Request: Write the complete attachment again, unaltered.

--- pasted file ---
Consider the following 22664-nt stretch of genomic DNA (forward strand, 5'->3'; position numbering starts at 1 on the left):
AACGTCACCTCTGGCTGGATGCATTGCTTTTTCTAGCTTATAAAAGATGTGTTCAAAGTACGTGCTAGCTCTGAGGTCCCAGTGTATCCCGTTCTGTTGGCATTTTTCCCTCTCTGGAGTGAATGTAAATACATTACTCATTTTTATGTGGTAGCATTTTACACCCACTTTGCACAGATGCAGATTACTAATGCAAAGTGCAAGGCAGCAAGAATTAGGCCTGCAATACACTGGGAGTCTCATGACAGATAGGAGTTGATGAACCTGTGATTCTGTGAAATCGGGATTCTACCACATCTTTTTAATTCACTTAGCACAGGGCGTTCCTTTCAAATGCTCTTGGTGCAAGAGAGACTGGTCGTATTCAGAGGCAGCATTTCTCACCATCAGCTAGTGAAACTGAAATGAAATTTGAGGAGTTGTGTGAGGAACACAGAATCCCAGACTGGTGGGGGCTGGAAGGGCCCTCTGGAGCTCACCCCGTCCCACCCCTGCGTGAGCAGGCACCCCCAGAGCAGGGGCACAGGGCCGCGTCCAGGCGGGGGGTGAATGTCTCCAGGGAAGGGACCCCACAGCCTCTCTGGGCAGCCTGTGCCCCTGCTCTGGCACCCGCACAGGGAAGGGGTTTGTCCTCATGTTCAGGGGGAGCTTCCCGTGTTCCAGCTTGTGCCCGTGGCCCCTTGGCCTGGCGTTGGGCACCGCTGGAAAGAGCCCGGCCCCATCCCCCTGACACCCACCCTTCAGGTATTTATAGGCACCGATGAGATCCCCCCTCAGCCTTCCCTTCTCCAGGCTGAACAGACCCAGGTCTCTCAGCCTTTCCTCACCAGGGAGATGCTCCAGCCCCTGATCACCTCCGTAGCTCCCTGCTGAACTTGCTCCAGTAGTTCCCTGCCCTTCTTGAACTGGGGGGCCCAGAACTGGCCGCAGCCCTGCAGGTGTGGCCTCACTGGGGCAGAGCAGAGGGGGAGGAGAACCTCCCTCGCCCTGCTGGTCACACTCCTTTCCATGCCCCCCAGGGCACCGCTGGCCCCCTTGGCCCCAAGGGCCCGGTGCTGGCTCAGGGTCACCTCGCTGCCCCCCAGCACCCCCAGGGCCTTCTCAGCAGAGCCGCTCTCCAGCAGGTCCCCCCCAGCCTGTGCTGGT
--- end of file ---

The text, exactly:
Consider the following 22664-nt stretch of genomic DNA (forward strand, 5'->3'; position numbering starts at 1 on the left):
AACGTCACCTCTGGCTGGATGCATTGCTTTTTCTAGCTTATAAAAGATGTGTTCAAAGTACGTGCTAGCTCTGAGGTCCCAGTGTATCCCGTTCTGTTGGCATTTTTCCCTCTCTGGAGTGAATGTAAATACATTACTCATTTTTATGTGGTAGCATTTTACACCCACTTTGCACAGATGCAGATTACTAATGCAAAGTGCAAGGCAGCAAGAATTAGGCCTGCAATACACTGGGAGTCTCATGACAGATAGGAGTTGATGAACCTGTGATTCTGTGAAATCGGGATTCTACCACATCTTTTTAATTCACTTAGCACAGGGCGTTCCTTTCAAATGCTCTTGGTGCAAGAGAGACTGGTCGTATTCAGAGGCAGCATTTCTCACCATCAGCTAGTGAAACTGAAATGAAATTTGAGGAGTTGTGTGAGGAACACAGAATCCCAGACTGGTGGGGGCTGGAAGGGCCCTCTGGAGCTCACCCCGTCCCACCCCTGCGTGAGCAGGCACCCCCAGAGCAGGGGCACAGGGCCGCGTCCAGGCGGGGGGTGAATGTCTCCAGGGAAGGGACCCCACAGCCTCTCTGGGCAGCCTGTGCCCCTGCTCTGGCACCCGCACAGGGAAGGGGTTTGTCCTCATGTTCAGGGGGAGCTTCCCGTGTTCCAGCTTGTGCCCGTGGCCCCTTGGCCTGGCGTTGGGCACCGCTGGAAAGAGCCCGGCCCCATCCCCCTGACACCCACCCTTCAGGTATTTATAGGCACCGATGAGATCCCCCCTCAGCCTTCCCTTCTCCAGGCTGAACAGACCCAGGTCTCTCAGCCTTTCCTCACCAGGGAGATGCTCCAGCCCCTGATCACCTCCGTAGCTCCCTGCTGAACTTGCTCCAGTAGTTCCCTGCCCTTCTTGAACTGGGGGGCCCAGAACTGGCCGCAGCCCTGCAGGTGTGGCCTCACTGGGGCAGAGCAGAGGGGGAGGAGAACCTCCCTCGCCCTGCTGGTCACACTCCTTTCCATGCCCCCCAGGGCACCGCTGGCCCCCTTGGCCCCAAGGGCCCGGTGCTGGCTCAGGGTCACCTCGCTGCCCCCCAGCACCCCCAGGGCCTTCTCAGCAGAGCCGCTCTCCAGCAGGTCCCCCCCAGCCTGTGCTGGT